Evaluating strategies

Oct 3, 2015
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#1
Hi all,

I am opening this thread because I want to build up a constructive discussion of how people evaluate their trading strategies, wether they are manual or automated strategies.

The reason I bring this up, is that I recently started toying with some automated strategies and want to figure out how I can analyze the results coming out of a backtest better. I am building a spreadsheet for this purpose and I'm looking for improvements. Just curious how you guys tackle this problem.

I've attached snaps of the spreadsheet. It's WIP, since I need to add a whole list of things (including changing winners to green and losers to red in the chart hehe).
 

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malaguti

Well-known member
Nov 3, 2009
2,246
414
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#2
Hi all,

I am opening this thread because I want to build up a constructive discussion of how people evaluate their trading strategies, wether they are manual or automated strategies.

The reason I bring this up, is that I recently started toying with some automated strategies and want to figure out how I can analyze the results coming out of a backtest better. I am building a spreadsheet for this purpose and I'm looking for improvements. Just curious how you guys tackle this problem.

I've attached snaps of the spreadsheet. It's WIP, since I need to add a whole list of things (including changing winners to green and losers to red in the chart hehe).
I generally have an overview and all the detail behind it. I dont think there is too much difference in what you are calculating and what I get..
largest win, largest loss, average win/loss etc
Hit rate, length in trade etc are all important, along with largest drawdown

the equity curve itself is often misleading, as you will rarely if ever be able to trade every signal given. Its all dependent on your allocation of capital at the time.
stats of course are also misleading for the same reason above, however it helps at least identify what to look at, and factors affecting these.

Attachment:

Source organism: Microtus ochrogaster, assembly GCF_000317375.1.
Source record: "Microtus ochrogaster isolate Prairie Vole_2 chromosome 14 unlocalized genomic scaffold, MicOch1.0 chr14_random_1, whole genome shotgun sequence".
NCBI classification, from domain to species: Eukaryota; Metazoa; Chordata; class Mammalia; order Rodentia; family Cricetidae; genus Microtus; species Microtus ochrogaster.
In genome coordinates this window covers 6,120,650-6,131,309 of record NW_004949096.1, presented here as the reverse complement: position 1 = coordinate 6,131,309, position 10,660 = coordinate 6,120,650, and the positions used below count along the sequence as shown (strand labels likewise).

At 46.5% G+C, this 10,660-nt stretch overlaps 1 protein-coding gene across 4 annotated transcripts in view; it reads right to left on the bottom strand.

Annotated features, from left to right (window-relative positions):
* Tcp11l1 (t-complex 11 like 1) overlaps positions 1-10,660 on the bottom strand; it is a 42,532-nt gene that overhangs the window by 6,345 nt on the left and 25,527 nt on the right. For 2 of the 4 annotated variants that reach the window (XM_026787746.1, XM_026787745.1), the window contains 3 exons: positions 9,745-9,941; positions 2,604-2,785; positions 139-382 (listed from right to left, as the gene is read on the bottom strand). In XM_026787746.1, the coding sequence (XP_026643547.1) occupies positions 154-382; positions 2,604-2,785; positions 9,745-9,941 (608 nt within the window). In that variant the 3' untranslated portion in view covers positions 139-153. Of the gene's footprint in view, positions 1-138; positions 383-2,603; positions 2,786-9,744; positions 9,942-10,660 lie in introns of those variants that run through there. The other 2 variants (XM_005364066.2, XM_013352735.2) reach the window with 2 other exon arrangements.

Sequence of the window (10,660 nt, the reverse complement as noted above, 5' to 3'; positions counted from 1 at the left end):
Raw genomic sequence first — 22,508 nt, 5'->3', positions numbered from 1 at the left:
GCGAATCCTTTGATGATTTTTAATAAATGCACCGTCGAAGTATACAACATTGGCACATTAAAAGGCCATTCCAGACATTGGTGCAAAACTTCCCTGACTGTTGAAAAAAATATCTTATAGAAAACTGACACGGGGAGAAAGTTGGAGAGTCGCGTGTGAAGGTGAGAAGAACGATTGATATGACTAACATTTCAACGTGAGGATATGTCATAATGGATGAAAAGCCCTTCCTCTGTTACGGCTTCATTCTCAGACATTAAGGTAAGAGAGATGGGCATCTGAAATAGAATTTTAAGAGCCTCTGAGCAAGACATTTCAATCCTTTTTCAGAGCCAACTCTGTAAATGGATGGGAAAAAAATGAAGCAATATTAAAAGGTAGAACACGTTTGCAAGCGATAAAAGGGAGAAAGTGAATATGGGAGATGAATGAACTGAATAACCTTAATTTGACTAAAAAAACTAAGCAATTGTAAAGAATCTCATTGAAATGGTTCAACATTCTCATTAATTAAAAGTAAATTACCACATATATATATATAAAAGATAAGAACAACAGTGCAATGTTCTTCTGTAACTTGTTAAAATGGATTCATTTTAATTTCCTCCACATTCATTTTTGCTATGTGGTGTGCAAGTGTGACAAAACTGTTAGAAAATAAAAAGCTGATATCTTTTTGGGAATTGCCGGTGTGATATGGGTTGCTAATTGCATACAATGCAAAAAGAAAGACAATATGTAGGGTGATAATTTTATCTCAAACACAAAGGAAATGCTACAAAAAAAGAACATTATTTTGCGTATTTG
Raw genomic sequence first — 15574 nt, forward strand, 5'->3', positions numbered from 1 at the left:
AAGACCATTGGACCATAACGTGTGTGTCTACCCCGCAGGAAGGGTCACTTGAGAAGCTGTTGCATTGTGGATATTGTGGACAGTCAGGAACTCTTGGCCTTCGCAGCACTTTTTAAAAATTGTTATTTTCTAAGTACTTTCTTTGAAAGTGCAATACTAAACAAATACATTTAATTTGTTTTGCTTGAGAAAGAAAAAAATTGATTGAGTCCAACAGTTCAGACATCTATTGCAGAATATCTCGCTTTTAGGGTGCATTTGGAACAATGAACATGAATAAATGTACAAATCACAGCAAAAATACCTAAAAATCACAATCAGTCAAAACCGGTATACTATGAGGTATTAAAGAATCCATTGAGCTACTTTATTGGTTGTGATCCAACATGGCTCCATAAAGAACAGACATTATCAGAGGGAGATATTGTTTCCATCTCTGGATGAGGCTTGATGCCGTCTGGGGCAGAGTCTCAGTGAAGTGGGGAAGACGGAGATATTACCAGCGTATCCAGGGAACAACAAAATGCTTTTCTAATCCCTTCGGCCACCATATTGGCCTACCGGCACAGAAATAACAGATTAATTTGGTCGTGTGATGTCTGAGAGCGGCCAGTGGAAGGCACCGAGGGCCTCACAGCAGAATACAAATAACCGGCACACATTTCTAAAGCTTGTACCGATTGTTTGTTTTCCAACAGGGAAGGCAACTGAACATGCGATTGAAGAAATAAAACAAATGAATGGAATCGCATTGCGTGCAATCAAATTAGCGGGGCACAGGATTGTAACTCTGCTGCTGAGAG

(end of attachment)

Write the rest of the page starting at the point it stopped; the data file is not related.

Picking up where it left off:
not sure if this is what you were after
 

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Oct 3, 2015
38
4
18
#3
I generally have an overview and all the detail behind it. I dont think there is too much difference in what you are calculating and what I get..
largest win, largest loss, average win/loss etc
Hit rate, length in trade etc are all important, along with largest drawdown

the equity curve itself is often misleading, as you will rarely if ever be able to trade every signal given. Its all dependent on your allocation of capital at the time.
stats of course are also misleading for the same reason above, however it helps at least identify what to look at, and factors affecting these.

not sure if this is what you were after
Yeah this is kinda what I was looking for. But do you for example look at trading time? To see what times work best for the strategy, or if it perfoms during news releases etc or during low volatility periods.

And do you have certain benchmarks for types of strategies?
 

malaguti

Well-known member
Nov 3, 2009
2,246
414
93
#4
Yeah this is kinda what I was looking for. But do you for example look at trading time? To see what times work best for the strategy, or if it perfoms during news releases etc or during low volatility periods.

And do you have certain benchmarks for types of strategies?
actual times, no. with regard to best times for the strategy I would test under up trend only, down only and then build an adaptive trend filter to recognise market and sector state.
also was the relative strength against the broader market

the only benchmark i have is the base strategy without any filters mentioned above
so basically I might start with no trend filter, gradually build components into the strategy
then throw in a neural network to possibly identify other variables.
I rarely use a NN to trade off though, but just identify additional criteria
Also I never optimise
 

Signalcalc

Well-known member
May 21, 2016
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#5
What about testing on out of sample and across multiple instruments, if that provides good results then you 'probably' have something.
 
May 20, 2014
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www.upbias.com
#6
Hi everyone,

Going back to the initial post… it is a very important discussion…. because strategy evaluation is a huge big subject.

Well, here you have my two cents…

I believe that the evaluation should start even before we get the first simulation results. I mean, we need to make sure that the logic behind the strategy is sound and that it has a good chance of holding up in the future. Then we also need to make sure our historical data is complete and clean. You know, the results won’t matter if we start with shaky logic and bad data.

After these initial steps, and still before we even start coding our strategy, we need to focus on real-time data and execution details. Here we need to make sure that it is possible to get the data we need, when we need it, and that it is possible to reasonably execute the trades as soon as we get our signals.

Then we still have to crunch all strategy stats, etc…